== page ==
Dietitian: Provides advice on the most appropriate diet, to help maintain healthy weight and nutritional balance. As the disease progresses and swallowing becomes more difficult, the dietitian can start to discuss alternative feeding methods.

Pharmacist: Provides advice on the best types of medication in particular circumstances, e.g. many medicines can be dispensed in liquid form for ease of swallowing.

Counselling and psychology services: Provide emotional and psychological support. The patient’s GP can usually refer them to an appropriate service, counsellor or psychologist, but there may be a waiting list. The local hospice will usually be able to offer counselling as part of their palliative care support.

Social care services: Provide advice on grants and benefits, information and social care arrangements. They can arrange packages of care and major adaptations.

Care plan

Everyone with MND is affected differently, so ‘one size does not fit all’. A care plan must be developed with the individual and those close to them to ensure a comprehensive and appropriate plan of care is developed.

Due to the fact that MND progresses so rapidly, this plan needs to be reviewed regularly to respond to any changes. The plan may involve a number of organisations and should be co-ordinated by a key worker. This may be the person with MND or a relative.

Key points to creating a care plan and maintaining it are:

  • the wishes of the person with the condition are paramount
  • communication issues should not prevent an assessment of needs
  • a care plan should provide sufficient information to guide those involved in delivering care
  • it should be updated regularly as the condition progresses
  • a single point of contact for co-ordination of care should be established.

Culture and spirituality

Spiritual and cultural beliefs are a vital part of who a person is and may have an increased significance for the person and their loved ones when facing a life limiting illness. Each person will have cultural, spiritual and religious beliefs that will shape the care you give. You can address cultural and religious needs by communicating with people about what is important to them. Be mindful that:

  • for some people spirituality may be linked to a belief system and for others it may be about finding meaning in what is happening
  • having a conversation and listening to people will help you understand and meet their needs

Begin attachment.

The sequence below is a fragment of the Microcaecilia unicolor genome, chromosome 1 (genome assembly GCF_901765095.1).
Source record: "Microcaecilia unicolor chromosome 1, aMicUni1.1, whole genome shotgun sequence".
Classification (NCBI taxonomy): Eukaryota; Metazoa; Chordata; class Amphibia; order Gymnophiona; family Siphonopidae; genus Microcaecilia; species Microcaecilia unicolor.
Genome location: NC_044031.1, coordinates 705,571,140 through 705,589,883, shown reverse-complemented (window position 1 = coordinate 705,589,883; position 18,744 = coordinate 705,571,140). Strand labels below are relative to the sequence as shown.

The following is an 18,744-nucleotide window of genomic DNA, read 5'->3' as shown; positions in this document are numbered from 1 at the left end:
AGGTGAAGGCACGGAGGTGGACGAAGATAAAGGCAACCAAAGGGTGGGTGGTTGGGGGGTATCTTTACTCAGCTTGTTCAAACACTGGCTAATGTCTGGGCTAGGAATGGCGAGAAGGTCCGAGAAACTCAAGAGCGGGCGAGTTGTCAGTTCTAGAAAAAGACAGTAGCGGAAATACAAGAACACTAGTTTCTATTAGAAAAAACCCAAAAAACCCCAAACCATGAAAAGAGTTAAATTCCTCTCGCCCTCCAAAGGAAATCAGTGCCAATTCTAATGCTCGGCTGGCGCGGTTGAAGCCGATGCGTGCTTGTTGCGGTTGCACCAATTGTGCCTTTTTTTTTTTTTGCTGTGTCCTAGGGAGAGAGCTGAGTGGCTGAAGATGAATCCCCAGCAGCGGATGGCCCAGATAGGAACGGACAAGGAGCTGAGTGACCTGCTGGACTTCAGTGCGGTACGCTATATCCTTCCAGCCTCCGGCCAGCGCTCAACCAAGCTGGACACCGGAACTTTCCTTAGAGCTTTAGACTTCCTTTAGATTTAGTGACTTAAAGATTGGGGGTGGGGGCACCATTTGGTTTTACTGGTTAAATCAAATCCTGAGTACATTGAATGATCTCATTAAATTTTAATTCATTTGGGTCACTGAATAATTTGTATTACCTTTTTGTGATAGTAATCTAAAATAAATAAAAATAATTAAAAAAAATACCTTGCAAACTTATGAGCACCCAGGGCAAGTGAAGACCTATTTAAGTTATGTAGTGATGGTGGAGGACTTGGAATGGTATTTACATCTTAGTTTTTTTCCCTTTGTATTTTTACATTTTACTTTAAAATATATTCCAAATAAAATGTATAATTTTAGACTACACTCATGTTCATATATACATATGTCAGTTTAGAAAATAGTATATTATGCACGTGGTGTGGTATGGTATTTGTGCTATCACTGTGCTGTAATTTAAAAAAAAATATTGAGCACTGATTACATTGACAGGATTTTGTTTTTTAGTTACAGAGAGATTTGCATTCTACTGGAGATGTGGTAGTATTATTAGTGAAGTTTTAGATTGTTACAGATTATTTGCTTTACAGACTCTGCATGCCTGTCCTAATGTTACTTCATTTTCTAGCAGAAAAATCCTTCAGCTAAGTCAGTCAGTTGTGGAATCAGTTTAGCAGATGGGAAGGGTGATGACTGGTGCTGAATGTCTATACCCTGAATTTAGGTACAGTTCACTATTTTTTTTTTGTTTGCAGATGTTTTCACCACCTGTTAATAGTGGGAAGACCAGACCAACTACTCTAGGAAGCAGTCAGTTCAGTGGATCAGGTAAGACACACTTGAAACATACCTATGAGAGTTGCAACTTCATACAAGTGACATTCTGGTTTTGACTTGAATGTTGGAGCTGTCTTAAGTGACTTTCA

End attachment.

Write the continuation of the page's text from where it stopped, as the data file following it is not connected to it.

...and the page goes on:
• you don’t need to share a person’s values to respect them
  • a person may have rituals that they may need you to support them with before or after death
  • you won’t know what’s important to people unless you ask them
  • it is not possible to provide all the answers and a person may need further support by referral to a specialist team.

Where care can go wrong

In a rapidly progressing condition like MND, poor communication and record keeping can result in the wrong care being given and the person and those important to them experiencing unnecessary stress and pain.

Below, a carer gives her experience of what can happen when care goes wrong.

Working as part of the care team

”Anyone looking after a person with MND should make sure they have as much knowledge as possible. Carers also should not struggle, but make use of the fantastic equipment and aids that are available.” Amanda, professional carer

Working as part of the care team

Below, a health care professional gives her experience of caring for patients living with MND.

To care for someone with MND you will need to be aware of some of the complexities that may arise and the importance of timely referrals to other professionals and services to ensure continuity of care.

As the disease progresses and the person requires more assisted care, training for those involved in the care of the individual is required in the following areas:

  • assisting with medication
  • helping a person who has a feeding tube
  • using an assisted ventilation machine and other equipment
  • moving and handling equipment.

Record keeping

Accurate records must be kept of all care given and you must document any action taken, issues and the person’s condition at the time. This information should be shared with the rest of the multi-disciplinary team.